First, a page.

Why not be afraid of the idea of ​​long-term savings?

When we talk about saving pensions / saving children, there are usually fears that arise from the uncertainty of the future. We simply do not know what will happen in what direction our life situation changes. And this uncertainty largely determines our relationship with the idea of ​​long-term savings. Now let’s see how we can protect ourselves and our money against uncertainty.

# 1 Reason – Flexible product concept – long-term savings as a solution

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It is a legitimate fear that, in vain, I can set aside 50,000 forints per month for my pension, but it is not at all certain that there will be no event (series) in my future that makes the award no longer possible. I think that in such cases the role of flexible product concept will be appreciated, which will allow us to have the contracted monthly fee:

  1. Reduced fee lb
  2. Díjmentesíteni
  3. Pause Prix
  4. Raising fees

The essence of the flexible product concept is precisely that we can change our “obligation” while using the options provided in the contract (different in terms of contracts). In this way, for example, it is possible (in the contract under examination) to request a 4 × 6 month pause per year, which has no “adverse side effects” on the contract, simply because we do not pay the monthly fee.

In the same way, we have the opportunity to reduce or even increase the monthly fee for the anniversary (as our life may change in a positive direction). From a security point of view, it is obviously more interesting to lower the initial $ 50,000 per month after x years (or temporarily) to $ 15,000 per month, because it is a “more convenient solution” at that moment compared to our life situation.

Remuneration means that we never want to pay more, but we leave the capital accumulated so far in the contract, do not break it down and switch to the so-called “stand by” mode without any further payment, we only manage the accumulated amount.

# 2 Reason – We pay less for present value

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It is a legitimate concern over long-term savings that inflation (the deterioration of the value of money) simply “loosens” our benefits. To compensate for this process, we suggest that we ask for a so-called indexation on our contract, that is, pay annually 3-5% more than last year.

 

It is logical, because if our money deteriorates by 3-5% from year to year (observing 10-15-20 year horizons), then we have to pay 3-5% more to reach the same value as it was initially we have a goal.

 

However, remember that everything is true and the opposite is true. In our case, the most important finding is that if we always pay the same amount (nominal value), then our actual expenditure decreases at current value year-on-year to the extent of inflation.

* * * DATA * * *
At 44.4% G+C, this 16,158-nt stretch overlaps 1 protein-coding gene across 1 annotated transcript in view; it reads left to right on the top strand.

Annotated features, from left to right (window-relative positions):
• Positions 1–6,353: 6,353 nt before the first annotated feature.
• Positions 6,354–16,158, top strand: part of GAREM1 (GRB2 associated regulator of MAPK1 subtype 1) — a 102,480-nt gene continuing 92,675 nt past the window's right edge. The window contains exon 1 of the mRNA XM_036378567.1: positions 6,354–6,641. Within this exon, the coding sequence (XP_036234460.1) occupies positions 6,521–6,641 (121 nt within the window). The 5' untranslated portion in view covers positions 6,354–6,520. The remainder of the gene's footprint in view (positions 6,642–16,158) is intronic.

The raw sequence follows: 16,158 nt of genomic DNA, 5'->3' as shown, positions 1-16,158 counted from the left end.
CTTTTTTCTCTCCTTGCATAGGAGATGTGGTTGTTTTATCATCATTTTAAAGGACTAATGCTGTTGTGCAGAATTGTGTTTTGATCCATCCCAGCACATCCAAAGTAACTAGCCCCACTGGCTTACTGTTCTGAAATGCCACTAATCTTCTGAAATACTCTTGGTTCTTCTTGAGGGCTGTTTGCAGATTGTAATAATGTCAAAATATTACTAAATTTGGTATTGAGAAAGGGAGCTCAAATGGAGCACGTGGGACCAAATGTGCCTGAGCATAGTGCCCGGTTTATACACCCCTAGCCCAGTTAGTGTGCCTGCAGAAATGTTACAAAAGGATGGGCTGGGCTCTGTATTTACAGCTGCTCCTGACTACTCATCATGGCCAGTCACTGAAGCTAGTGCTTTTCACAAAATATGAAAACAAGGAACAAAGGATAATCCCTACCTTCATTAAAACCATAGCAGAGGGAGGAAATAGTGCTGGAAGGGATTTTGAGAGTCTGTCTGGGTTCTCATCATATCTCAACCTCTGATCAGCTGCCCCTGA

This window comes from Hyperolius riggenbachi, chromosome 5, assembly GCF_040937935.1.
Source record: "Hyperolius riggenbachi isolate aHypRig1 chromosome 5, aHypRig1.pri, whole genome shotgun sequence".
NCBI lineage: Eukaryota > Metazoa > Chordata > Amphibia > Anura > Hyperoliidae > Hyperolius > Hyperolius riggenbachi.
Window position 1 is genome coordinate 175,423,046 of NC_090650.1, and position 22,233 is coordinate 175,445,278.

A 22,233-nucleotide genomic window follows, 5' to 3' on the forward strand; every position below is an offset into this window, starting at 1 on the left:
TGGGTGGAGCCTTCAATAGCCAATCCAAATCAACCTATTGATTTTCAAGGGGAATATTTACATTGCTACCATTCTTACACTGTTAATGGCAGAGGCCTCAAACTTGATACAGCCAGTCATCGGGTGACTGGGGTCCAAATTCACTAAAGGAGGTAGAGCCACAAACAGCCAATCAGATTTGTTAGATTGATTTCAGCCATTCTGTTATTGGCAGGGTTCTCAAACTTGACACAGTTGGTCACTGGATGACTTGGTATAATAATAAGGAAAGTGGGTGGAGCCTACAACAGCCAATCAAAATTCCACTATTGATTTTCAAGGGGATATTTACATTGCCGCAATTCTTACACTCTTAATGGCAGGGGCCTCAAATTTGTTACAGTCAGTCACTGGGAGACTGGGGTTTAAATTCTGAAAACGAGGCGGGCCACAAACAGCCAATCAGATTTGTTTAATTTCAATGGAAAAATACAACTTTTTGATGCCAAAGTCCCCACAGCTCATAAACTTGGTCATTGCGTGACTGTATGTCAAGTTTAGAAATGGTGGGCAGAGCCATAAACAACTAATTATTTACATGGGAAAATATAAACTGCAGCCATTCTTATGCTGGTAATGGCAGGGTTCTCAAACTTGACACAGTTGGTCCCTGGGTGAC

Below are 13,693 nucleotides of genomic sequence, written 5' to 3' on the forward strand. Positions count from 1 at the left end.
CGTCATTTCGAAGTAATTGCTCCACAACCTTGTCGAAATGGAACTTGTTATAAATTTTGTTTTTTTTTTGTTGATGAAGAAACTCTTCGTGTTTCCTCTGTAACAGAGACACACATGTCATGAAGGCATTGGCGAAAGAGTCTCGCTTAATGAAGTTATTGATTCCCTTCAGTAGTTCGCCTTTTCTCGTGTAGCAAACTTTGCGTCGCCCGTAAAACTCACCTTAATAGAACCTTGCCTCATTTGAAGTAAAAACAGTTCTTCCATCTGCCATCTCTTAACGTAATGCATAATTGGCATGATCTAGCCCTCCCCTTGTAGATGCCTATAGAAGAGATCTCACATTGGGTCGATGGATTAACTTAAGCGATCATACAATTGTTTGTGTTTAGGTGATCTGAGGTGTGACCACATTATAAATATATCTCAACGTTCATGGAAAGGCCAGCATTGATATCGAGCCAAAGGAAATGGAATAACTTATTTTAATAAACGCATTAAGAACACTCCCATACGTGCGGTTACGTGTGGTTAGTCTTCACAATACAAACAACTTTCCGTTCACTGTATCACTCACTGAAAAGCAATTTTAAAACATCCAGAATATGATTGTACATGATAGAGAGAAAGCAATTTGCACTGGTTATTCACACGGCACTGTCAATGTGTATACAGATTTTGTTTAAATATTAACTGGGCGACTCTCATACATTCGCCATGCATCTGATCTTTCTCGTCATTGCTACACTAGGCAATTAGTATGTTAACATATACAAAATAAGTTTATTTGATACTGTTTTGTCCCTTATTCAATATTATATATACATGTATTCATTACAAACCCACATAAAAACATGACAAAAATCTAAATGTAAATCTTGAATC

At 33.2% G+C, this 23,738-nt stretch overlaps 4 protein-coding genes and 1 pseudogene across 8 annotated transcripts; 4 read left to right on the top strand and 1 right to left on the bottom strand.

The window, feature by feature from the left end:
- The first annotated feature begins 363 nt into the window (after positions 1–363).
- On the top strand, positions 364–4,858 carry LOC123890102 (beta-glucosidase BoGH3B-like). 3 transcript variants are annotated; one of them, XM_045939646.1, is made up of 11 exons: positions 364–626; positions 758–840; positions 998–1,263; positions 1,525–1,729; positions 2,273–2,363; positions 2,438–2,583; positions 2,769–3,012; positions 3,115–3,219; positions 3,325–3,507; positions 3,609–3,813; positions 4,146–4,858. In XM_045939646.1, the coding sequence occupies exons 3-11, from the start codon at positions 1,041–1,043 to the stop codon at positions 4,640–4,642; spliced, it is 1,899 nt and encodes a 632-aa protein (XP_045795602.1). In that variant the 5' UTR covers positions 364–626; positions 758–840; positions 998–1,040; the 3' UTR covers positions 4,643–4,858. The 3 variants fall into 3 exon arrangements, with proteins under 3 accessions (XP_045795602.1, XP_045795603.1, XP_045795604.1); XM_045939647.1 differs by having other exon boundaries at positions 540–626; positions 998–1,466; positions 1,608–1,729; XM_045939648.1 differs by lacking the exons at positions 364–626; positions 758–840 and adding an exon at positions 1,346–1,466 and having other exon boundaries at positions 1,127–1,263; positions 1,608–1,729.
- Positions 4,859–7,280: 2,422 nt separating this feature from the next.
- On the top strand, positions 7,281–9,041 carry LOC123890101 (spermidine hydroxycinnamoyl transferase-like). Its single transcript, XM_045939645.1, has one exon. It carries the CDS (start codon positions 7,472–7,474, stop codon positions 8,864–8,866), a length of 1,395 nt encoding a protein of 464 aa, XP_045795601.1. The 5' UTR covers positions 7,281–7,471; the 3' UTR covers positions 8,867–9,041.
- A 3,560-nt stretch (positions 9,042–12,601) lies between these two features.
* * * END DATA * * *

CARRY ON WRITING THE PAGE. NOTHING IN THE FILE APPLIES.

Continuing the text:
Think about what 10,000 forints mean to you today and 10,000 forints 10 years ago? And what does this amount mean 15 years ago? We can easily see that this amount is getting less and less, we can buy less and less of it! And then why did we think so far that every year we pay the same amount of money to our savings, will our money get more and more? Mystery!

# 3 Reason – Increasing Payment

# 3 Reason - Increasing Payment

Optimally (there is no guarantee for this) over the years, as your professional experience increases, your earnings will have to rise as well. I do not want to “cling” to the drastic increase in income in Hungary in the past 1-2-3 years, the causes of which can be traced back very far and probably the result of an “extraordinary situation”.

Nevertheless, I think that in some way everyone’s income (at least in nominal terms) will increase. The other question is what form of price increases are related to this rise… We are looking for more than bread costs? ”Economists always ask.

It is important that these are average earnings. Thus, in parallels with the example (50,000 forints / month), we are clearly not talking about the standard of the average earnings. In the case of those with higher incomes, there is an enormous appreciation of [time spent in work x professional experience], so that representatives of this segment in the labor market can gain higher income.

Regardless of this, in the case of the average income examined in the table, it is worth looking at the example, when in 2003 average Jakab set aside HUF 5,000 (5.9% of his average income) for pension purposes. 13 years later, two important numbers can be determined, if Average Average always consistently set aside $ 5,000 a month (non-indexed, no raised fee):

  1. It puts aside only 2.7% of its 2016 average income. This is a 3.2% decrease compared to itself.
  2. Calculated at present value in 2003 (assuming 3% inflation), HUF 5,000 in 2016 amounts to HUF 3,404.

In Hungarian, Jóska averages half of his salary in half as much as his salary in 2016, compared to 2003.

For average Jóska, real savings in 2016 would amount to 10,496 forints per month compared to the initial 5,000 forints. This would amount to HUF 7,147 at present value in 2003 compared to the value of HUF 5,000 in 2003. This is an increase of 42.94%, while salary increases by 219%.

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